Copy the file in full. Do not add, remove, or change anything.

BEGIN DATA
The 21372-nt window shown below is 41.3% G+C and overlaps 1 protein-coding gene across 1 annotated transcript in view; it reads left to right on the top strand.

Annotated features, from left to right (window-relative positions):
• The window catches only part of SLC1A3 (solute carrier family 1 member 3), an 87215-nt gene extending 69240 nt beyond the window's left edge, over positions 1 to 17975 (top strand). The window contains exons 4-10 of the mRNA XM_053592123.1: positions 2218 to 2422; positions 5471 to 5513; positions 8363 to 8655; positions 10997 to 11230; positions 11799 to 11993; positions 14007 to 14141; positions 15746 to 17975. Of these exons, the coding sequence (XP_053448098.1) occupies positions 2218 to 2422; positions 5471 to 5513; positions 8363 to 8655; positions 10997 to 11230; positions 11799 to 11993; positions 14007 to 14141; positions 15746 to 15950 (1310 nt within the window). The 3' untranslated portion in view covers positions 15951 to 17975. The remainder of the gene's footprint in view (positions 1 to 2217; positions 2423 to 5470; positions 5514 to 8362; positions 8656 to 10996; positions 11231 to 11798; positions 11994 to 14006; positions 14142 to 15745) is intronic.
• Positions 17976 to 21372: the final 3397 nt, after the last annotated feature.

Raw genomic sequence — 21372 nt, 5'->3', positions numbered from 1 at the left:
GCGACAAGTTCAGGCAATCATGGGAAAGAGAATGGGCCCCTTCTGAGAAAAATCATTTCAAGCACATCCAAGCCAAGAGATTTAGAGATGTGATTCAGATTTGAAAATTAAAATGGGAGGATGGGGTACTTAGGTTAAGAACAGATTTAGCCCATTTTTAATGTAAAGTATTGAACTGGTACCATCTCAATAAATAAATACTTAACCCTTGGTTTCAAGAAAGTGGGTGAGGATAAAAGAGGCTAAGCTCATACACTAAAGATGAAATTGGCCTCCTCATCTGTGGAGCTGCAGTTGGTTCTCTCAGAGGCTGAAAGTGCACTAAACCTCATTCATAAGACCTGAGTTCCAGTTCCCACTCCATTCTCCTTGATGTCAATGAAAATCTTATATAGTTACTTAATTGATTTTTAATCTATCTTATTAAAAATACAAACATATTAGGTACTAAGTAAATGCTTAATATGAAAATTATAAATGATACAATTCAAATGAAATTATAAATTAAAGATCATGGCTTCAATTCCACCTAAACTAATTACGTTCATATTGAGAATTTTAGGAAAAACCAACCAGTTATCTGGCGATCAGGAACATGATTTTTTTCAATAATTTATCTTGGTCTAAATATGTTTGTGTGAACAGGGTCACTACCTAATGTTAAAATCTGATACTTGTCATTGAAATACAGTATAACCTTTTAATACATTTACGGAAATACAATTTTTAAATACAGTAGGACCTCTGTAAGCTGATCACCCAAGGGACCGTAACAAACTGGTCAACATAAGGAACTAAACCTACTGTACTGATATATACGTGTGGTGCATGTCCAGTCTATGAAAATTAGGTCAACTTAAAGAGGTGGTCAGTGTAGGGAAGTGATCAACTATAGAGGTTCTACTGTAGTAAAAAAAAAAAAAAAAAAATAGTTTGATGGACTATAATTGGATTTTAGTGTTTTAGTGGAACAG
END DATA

The 21372-nt window shown below is 41.3% G+C and overlaps 1 protein-coding gene across 1 annotated transcript in view; it reads left to right on the top strand.

Annotated features, from left to right (window-relative positions):
• The window catches only part of SLC1A3 (solute carrier family 1 member 3), an 87215-nt gene extending 69240 nt beyond the window's left edge, over positions 1 to 17975 (top strand). The window contains exons 4-10 of the mRNA XM_053592123.1: positions 2218 to 2422; positions 5471 to 5513; positions 8363 to 8655; positions 10997 to 11230; positions 11799 to 11993; positions 14007 to 14141; positions 15746 to 17975. Of these exons, the coding sequence (XP_053448098.1) occupies positions 2218 to 2422; positions 5471 to 5513; positions 8363 to 8655; positions 10997 to 11230; positions 11799 to 11993; positions 14007 to 14141; positions 15746 to 15950 (1310 nt within the window). The 3' untranslated portion in view covers positions 15951 to 17975. The remainder of the gene's footprint in view (positions 1 to 2217; positions 2423 to 5470; positions 5514 to 8362; positions 8656 to 10996; positions 11231 to 11798; positions 11994 to 14006; positions 14142 to 15745) is intronic.
• Positions 17976 to 21372: the final 3397 nt, after the last annotated feature.

Raw genomic sequence — 21372 nt, 5'->3', positions numbered from 1 at the left:
GCGACAAGTTCAGGCAATCATGGGAAAGAGAATGGGCCCCTTCTGAGAAAAATCATTTCAAGCACATCCAAGCCAAGAGATTTAGAGATGTGATTCAGATTTGAAAATTAAAATGGGAGGATGGGGTACTTAGGTTAAGAACAGATTTAGCCCATTTTTAATGTAAAGTATTGAACTGGTACCATCTCAATAAATAAATACTTAACCCTTGGTTTCAAGAAAGTGGGTGAGGATAAAAGAGGCTAAGCTCATACACTAAAGATGAAATTGGCCTCCTCATCTGTGGAGCTGCAGTTGGTTCTCTCAGAGGCTGAAAGTGCACTAAACCTCATTCATAAGACCTGAGTTCCAGTTCCCACTCCATTCTCCTTGATGTCAATGAAAATCTTATATAGTTACTTAATTGATTTTTAATCTATCTTATTAAAAATACAAACATATTAGGTACTAAGTAAATGCTTAATATGAAAATTATAAATGATACAATTCAAATGAAATTATAAATTAAAGATCATGGCTTCAATTCCACCTAAACTAATTACGTTCATATTGAGAATTTTAGGAAAAACCAACCAGTTATCTGGCGATCAGGAACATGATTTTTTTCAATAATTTATCTTGGTCTAAATATGTTTGTGTGAACAGGGTCACTACCTAATGTTAAAATCTGATACTTGTCATTGAAATACAGTATAACCTTTTAATACATTTACGGAAATACAATTTTTAAATACAGTAGGACCTCTGTAAGCTGATCACCCAAGGGACCGTAACAAACTGGTCAACATAAGGAACTAAACCTACTGTACTGATATATACGTGTGGTGCATGTCCAGTCTATGAAAATTAGGTCAACTTAAAGAGGTGGTCAGTGTAGGGAAGTGATCAACTATAGAGGTTCTACTGTAGTAAAAAAAAAAAAAAAAAAATAGTTTGATGGACTATAATTGGATTTTAGTGTTTTAGTGGAACAG